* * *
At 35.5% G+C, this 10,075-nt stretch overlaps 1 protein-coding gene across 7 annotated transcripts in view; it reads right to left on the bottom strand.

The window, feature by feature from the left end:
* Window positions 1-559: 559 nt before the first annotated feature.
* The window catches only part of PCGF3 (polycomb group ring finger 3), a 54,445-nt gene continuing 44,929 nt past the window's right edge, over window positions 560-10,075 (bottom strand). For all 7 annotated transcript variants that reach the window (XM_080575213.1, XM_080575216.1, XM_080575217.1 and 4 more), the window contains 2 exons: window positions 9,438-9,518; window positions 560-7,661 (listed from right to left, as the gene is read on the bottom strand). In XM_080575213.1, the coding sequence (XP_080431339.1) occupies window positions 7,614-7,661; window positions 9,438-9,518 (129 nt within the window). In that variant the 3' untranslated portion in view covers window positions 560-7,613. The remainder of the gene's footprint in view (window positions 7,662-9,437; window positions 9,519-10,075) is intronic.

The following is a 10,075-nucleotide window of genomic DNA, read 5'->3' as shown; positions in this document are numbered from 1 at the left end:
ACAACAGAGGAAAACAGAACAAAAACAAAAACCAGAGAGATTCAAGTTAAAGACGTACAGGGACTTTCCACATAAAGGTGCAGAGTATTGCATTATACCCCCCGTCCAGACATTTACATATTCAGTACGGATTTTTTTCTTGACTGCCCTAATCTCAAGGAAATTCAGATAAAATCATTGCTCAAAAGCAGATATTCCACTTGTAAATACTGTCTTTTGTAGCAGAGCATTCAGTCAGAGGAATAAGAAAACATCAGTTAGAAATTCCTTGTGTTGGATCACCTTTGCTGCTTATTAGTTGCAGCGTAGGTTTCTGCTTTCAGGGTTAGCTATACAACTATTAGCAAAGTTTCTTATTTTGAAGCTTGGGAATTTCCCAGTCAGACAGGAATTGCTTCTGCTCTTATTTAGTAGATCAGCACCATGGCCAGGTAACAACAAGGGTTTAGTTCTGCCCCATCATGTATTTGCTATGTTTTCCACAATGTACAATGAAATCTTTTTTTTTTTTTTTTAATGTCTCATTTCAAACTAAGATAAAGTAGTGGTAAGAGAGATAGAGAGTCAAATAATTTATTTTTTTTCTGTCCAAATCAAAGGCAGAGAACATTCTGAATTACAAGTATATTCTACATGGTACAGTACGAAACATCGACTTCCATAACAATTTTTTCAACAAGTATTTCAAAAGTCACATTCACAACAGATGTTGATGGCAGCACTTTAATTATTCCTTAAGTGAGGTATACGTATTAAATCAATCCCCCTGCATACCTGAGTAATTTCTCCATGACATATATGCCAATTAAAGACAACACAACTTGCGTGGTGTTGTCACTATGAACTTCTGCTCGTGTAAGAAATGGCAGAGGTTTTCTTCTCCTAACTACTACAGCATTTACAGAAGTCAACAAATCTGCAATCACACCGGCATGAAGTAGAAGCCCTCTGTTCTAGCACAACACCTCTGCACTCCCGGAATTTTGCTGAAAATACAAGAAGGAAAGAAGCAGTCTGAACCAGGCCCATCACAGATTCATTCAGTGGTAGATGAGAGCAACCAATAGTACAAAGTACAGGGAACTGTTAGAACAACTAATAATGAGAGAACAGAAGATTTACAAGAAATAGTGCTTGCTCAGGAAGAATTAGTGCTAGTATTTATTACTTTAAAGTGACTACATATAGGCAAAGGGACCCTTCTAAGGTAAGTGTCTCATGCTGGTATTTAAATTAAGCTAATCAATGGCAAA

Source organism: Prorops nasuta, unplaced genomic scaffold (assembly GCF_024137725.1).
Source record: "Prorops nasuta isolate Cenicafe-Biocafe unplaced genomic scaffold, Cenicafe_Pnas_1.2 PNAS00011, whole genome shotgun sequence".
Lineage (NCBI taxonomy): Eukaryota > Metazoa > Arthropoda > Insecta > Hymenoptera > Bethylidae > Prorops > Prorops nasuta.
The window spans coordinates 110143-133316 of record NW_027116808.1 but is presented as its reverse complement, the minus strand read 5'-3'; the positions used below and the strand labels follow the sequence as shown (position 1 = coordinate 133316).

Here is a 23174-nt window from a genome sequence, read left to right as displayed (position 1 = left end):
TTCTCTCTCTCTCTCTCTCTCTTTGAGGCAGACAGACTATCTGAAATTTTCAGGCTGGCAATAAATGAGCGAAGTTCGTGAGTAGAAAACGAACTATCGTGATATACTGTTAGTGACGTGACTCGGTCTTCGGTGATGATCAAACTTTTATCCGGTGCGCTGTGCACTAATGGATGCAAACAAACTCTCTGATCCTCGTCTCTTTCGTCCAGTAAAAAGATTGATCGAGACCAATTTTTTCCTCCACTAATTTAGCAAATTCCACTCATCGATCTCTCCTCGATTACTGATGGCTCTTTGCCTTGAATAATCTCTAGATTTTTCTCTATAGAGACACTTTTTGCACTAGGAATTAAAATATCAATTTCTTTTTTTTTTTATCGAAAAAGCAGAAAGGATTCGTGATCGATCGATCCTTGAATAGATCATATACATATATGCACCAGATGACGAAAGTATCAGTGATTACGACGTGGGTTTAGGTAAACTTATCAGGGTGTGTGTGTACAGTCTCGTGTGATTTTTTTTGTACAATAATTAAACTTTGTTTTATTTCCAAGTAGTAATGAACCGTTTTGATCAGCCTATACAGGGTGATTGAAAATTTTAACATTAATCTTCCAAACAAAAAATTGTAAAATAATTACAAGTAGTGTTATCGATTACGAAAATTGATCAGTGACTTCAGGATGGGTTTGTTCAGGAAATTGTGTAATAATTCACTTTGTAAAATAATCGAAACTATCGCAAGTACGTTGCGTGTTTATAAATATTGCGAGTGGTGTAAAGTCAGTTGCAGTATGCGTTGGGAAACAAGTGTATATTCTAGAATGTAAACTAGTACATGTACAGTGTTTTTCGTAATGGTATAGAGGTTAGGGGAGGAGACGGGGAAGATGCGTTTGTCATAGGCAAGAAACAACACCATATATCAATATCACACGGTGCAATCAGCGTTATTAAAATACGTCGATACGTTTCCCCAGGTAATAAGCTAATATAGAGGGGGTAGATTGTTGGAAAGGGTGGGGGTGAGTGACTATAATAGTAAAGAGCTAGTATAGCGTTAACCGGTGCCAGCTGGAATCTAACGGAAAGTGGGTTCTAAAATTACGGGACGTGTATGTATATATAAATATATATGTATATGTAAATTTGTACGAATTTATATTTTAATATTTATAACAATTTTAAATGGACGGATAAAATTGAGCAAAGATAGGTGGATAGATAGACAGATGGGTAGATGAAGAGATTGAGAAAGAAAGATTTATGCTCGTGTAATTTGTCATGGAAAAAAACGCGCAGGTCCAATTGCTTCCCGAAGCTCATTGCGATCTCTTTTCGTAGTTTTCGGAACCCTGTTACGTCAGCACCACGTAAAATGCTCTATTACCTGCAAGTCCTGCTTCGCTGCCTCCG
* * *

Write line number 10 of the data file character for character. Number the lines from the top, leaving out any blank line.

The window spans coordinates 110143-133316 of record NW_027116808.1 but is presented as its reverse complement, the minus strand read 5'-3'; the positions used below and the strand labels follow the sequence as shown (position 1 = coordinate 133316).